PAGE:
Wednesday, October 6th, the Supreme Court heard arguments in the Snyder v. Phelps case, concerning the father of a dead Marine suing the Westboro Baptist Church for picketing his son’s funeral.
According to the Daily Caller:
“Albert Snyder, the father of a dead Marine, is asking the Supreme Court to uphold a nearly $11 million jury verdict (reduced to $5 million by the courts) for intentional infliction of emotional distress and invasion of privacy through protests surrounding his son’s funeral. Westboro Baptist Church, led by Pastor Fred Phelps, contended that their constitutionally protected protests and speech at the funeral were not directly targeted at Snyder’s son, nor was their speech outrageous enough to cause emotional harm. This small church in Kansas has a reputation for conducting similar protests around the country. The slogans on these signs included ‘God hates fags’; ‘Thank God for Dead Soldiers’; ‘Semper Fi fags’; and ‘You’re going to hell.’ Phelps also posted related internet content to the Church’s website directly naming and targeting Snyder’s son.”
The question arises, does the right of Albert Snyder to bury his son in peace and dignity override the First Amendment right of the Westboro Baptist people to picket the funeral and shout vile slogans against gay people. Does the specific targeting of Snyder’s dead Marine son constitute direct harassment and thus crosses the line from political speech? Is the dead Snyder a private person, subject to more protections than a public individual, or does the very fact that his funeral was publicized in the obituary page of the newspaper remove those protections? These are some of the questions that justices have to ponder as they craft an opinion.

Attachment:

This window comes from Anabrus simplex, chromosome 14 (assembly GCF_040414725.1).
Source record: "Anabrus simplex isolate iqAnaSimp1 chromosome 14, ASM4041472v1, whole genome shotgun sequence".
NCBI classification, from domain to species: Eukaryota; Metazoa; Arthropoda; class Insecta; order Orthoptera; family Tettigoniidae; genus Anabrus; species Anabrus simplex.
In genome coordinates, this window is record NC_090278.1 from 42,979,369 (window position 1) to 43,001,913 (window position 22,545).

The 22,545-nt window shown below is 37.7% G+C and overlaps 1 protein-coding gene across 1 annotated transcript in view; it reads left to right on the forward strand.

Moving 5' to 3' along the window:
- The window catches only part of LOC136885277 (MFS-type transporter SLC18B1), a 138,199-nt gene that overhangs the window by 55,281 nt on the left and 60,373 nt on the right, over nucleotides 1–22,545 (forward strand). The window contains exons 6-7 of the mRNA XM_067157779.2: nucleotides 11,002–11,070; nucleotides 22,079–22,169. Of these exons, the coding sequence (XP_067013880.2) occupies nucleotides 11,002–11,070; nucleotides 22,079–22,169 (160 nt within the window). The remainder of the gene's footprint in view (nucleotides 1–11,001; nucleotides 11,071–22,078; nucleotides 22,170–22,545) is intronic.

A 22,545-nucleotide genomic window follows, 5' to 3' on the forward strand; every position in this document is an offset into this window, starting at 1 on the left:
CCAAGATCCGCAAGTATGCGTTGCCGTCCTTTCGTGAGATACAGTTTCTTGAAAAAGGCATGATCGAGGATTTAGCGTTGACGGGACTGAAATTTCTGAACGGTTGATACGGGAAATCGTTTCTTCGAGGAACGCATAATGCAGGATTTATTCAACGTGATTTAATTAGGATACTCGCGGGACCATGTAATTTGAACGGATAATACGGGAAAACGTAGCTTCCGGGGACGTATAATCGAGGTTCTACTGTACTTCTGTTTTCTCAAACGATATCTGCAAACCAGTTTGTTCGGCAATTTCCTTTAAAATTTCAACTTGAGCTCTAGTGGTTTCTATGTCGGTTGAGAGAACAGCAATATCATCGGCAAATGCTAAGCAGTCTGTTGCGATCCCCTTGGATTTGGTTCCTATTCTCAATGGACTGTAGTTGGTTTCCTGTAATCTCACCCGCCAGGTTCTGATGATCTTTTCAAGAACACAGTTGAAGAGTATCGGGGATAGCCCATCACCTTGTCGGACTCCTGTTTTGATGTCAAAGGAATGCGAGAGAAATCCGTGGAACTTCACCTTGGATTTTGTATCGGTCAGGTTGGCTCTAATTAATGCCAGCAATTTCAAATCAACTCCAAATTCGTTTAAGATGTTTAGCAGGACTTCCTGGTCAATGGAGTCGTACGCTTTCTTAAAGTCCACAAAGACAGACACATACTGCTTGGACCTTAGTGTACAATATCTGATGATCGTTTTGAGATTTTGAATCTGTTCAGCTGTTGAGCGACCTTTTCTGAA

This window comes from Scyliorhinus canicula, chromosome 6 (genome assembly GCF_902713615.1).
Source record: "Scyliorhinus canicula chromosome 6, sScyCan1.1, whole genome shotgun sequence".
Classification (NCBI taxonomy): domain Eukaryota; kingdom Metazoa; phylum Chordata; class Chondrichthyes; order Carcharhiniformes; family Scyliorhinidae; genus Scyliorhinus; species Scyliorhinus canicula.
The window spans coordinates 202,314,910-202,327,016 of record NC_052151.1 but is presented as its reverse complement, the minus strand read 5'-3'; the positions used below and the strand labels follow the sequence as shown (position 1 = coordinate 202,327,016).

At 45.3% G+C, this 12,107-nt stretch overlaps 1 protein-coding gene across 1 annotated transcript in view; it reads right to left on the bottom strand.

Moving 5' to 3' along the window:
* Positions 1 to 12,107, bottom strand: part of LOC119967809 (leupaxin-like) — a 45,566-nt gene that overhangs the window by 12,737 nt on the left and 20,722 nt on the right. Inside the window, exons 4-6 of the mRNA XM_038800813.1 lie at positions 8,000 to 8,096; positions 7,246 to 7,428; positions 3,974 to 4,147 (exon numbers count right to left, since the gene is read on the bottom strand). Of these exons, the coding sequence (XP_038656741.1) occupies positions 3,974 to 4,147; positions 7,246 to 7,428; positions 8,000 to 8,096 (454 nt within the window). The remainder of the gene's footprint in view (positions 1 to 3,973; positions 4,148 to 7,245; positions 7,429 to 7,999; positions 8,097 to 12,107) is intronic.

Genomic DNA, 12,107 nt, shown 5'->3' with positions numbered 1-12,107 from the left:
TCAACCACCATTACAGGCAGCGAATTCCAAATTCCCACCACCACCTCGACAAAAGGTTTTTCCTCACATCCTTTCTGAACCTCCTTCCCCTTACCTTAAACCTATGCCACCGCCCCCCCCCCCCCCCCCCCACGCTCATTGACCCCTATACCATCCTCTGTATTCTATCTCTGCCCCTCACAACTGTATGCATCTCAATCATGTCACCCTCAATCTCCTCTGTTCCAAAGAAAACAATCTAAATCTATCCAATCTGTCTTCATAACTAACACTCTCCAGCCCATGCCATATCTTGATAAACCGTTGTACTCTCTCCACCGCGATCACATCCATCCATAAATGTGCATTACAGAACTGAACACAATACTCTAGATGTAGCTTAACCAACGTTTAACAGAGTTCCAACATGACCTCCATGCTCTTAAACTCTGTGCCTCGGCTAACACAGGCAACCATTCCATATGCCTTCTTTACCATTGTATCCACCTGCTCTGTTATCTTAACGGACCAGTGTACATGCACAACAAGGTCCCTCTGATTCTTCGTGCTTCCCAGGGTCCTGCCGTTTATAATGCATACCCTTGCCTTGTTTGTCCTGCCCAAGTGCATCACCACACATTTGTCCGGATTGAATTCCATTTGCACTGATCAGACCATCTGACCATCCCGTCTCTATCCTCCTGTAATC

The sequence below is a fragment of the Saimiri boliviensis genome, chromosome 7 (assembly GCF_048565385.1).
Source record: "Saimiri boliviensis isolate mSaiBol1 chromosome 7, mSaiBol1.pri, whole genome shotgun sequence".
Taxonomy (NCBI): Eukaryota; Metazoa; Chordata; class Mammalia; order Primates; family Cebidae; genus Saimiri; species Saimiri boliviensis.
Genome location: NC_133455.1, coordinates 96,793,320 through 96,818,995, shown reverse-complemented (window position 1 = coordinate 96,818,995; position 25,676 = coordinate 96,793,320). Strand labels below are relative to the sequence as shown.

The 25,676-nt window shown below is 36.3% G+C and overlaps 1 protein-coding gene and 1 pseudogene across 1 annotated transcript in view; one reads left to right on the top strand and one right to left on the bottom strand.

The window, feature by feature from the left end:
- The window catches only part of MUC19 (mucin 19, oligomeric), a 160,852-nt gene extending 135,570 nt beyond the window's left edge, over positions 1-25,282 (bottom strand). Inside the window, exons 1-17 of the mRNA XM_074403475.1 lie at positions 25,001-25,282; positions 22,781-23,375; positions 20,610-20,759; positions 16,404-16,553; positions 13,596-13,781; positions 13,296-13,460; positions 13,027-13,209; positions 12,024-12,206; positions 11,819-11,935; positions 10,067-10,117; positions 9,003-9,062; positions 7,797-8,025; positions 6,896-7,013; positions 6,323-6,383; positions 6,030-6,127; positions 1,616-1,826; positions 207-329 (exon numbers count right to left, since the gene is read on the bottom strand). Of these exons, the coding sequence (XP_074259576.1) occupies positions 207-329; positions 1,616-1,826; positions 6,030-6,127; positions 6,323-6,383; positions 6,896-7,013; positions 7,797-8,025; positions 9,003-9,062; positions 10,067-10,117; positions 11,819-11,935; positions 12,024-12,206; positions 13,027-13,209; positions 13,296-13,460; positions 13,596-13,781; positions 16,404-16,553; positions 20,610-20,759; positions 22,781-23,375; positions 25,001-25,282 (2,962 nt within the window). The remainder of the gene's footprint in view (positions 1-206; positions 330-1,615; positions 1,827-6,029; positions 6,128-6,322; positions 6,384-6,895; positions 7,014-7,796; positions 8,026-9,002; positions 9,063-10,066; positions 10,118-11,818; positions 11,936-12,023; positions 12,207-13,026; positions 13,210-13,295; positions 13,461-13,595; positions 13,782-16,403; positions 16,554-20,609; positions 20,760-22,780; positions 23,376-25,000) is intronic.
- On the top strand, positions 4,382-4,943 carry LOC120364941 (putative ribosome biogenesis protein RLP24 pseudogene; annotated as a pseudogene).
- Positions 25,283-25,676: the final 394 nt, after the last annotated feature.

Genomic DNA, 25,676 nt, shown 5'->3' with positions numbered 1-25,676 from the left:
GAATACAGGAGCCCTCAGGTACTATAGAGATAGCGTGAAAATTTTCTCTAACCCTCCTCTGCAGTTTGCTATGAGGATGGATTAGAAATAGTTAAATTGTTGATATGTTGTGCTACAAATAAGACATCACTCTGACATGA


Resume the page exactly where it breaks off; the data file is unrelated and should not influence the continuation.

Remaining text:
It is very easy and very human to say that the Westboro Baptist people should be restrained from spewing their hateful venom, using the funerals of dead heroes as a venue. But freedom of speech does not depend on how benign or how vile it is. Indeed the First Amendment was designed to specifically protect obnoxious speech.
The civil libertarian would find in favor of the Westboro people. The human being would want to turn fire hoses on them and drive them away.
But there is something that people can do if they are targeted by these hateful Westboro people. So long as they obey local laws about staying in public spaces a certain number of feet away, ignore them. Their power is the power to make people feel outraged, making them react, and then garnering the publicity they crave.
Ignore the Westboro haters and they have no power. They can scream to the wind as far as anyone is concerned.
And that applies to the media. Do not send reporters or TV cameras to any place where the Westboro Baptist Church. If there are no TV cameras where the Westboro Baptist people are carrying on, it will be as if they do not exist. They will thus wither and die.
Eventually, if the teachings of Christianity are correct, they will meet the God they say hates gay people and will find, much to their chagrin, that God of Christianity does not hate. But He will be very, very disappointed in those people who screamed hate in his name.
Source: TheDC Legal Overview: The Supreme Court reviews free speech rights in light of the anti-gay military protests of the Westboro Baptist Church, Rob Kimme, The Daily Caller, October 6th, 2010